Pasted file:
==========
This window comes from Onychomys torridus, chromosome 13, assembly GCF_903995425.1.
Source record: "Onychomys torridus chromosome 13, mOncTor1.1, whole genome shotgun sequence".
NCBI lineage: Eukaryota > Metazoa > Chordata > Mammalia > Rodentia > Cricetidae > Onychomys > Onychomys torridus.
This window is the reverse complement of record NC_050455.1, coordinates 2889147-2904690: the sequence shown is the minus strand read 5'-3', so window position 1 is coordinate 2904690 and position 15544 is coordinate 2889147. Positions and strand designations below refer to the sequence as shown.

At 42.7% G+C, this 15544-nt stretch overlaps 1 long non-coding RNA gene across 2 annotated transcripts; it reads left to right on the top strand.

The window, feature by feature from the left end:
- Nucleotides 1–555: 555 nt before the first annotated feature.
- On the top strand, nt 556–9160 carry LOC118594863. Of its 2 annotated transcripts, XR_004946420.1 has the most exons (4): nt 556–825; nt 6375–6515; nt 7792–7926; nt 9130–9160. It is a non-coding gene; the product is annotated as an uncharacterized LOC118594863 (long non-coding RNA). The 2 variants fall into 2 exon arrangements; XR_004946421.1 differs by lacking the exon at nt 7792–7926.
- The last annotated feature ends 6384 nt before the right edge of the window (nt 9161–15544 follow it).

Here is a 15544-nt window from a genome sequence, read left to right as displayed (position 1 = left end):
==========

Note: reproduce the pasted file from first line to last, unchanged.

This window comes from Onychomys torridus, chromosome 13, assembly GCF_903995425.1.
Source record: "Onychomys torridus chromosome 13, mOncTor1.1, whole genome shotgun sequence".
NCBI lineage: Eukaryota > Metazoa > Chordata > Mammalia > Rodentia > Cricetidae > Onychomys > Onychomys torridus.
This window is the reverse complement of record NC_050455.1, coordinates 2889147-2904690: the sequence shown is the minus strand read 5'-3', so window position 1 is coordinate 2904690 and position 15544 is coordinate 2889147. Positions and strand designations below refer to the sequence as shown.

At 42.7% G+C, this 15544-nt stretch overlaps 1 long non-coding RNA gene across 2 annotated transcripts; it reads left to right on the top strand.

The window, feature by feature from the left end:
- Nucleotides 1–555: 555 nt before the first annotated feature.
- On the top strand, nt 556–9160 carry LOC118594863. Of its 2 annotated transcripts, XR_004946420.1 has the most exons (4): nt 556–825; nt 6375–6515; nt 7792–7926; nt 9130–9160. It is a non-coding gene; the product is annotated as an uncharacterized LOC118594863 (long non-coding RNA). The 2 variants fall into 2 exon arrangements; XR_004946421.1 differs by lacking the exon at nt 7792–7926.
- The last annotated feature ends 6384 nt before the right edge of the window (nt 9161–15544 follow it).

Here is a 15544-nt window from a genome sequence, read left to right as displayed (position 1 = left end):